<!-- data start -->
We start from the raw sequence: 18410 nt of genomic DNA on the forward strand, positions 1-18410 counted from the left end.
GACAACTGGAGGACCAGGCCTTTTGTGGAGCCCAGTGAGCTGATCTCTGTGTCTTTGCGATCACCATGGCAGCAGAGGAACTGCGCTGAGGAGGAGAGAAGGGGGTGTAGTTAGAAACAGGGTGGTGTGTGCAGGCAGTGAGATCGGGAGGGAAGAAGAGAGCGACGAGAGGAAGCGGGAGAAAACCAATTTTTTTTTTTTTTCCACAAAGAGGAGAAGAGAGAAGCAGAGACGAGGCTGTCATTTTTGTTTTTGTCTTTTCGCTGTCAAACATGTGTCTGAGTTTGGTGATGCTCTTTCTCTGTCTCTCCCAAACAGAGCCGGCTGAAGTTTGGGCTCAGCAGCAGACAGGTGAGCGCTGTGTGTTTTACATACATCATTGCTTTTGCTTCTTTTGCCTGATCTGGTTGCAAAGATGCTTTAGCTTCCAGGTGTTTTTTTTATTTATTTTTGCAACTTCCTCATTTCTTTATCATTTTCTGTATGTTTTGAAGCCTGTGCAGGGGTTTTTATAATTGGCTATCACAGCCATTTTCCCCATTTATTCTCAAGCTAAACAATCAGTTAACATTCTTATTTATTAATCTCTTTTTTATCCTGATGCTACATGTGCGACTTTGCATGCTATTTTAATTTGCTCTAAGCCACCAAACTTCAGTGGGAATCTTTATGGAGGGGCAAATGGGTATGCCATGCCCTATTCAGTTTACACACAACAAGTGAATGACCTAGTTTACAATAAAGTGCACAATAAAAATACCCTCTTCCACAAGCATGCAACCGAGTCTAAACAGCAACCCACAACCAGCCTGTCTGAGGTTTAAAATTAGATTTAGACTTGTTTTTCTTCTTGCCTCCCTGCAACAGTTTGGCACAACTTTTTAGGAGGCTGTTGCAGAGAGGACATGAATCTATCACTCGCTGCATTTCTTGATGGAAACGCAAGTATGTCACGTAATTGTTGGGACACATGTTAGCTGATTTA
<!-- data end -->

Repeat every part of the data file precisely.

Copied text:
We start from the raw sequence: 18410 nt of genomic DNA on the forward strand, positions 1-18410 counted from the left end.
GACAACTGGAGGACCAGGCCTTTTGTGGAGCCCAGTGAGCTGATCTCTGTGTCTTTGCGATCACCATGGCAGCAGAGGAACTGCGCTGAGGAGGAGAGAAGGGGGTGTAGTTAGAAACAGGGTGGTGTGTGCAGGCAGTGAGATCGGGAGGGAAGAAGAGAGCGACGAGAGGAAGCGGGAGAAAACCAATTTTTTTTTTTTTTCCACAAAGAGGAGAAGAGAGAAGCAGAGACGAGGCTGTCATTTTTGTTTTTGTCTTTTCGCTGTCAAACATGTGTCTGAGTTTGGTGATGCTCTTTCTCTGTCTCTCCCAAACAGAGCCGGCTGAAGTTTGGGCTCAGCAGCAGACAGGTGAGCGCTGTGTGTTTTACATACATCATTGCTTTTGCTTCTTTTGCCTGATCTGGTTGCAAAGATGCTTTAGCTTCCAGGTGTTTTTTTTATTTATTTTTGCAACTTCCTCATTTCTTTATCATTTTCTGTATGTTTTGAAGCCTGTGCAGGGGTTTTTATAATTGGCTATCACAGCCATTTTCCCCATTTATTCTCAAGCTAAACAATCAGTTAACATTCTTATTTATTAATCTCTTTTTTATCCTGATGCTACATGTGCGACTTTGCATGCTATTTTAATTTGCTCTAAGCCACCAAACTTCAGTGGGAATCTTTATGGAGGGGCAAATGGGTATGCCATGCCCTATTCAGTTTACACACAACAAGTGAATGACCTAGTTTACAATAAAGTGCACAATAAAAATACCCTCTTCCACAAGCATGCAACCGAGTCTAAACAGCAACCCACAACCAGCCTGTCTGAGGTTTAAAATTAGATTTAGACTTGTTTTTCTTCTTGCCTCCCTGCAACAGTTTGGCACAACTTTTTAGGAGGCTGTTGCAGAGAGGACATGAATCTATCACTCGCTGCATTTCTTGATGGAAACGCAAGTATGTCACGTAATTGTTGGGACACATGTTAGCTGATTTA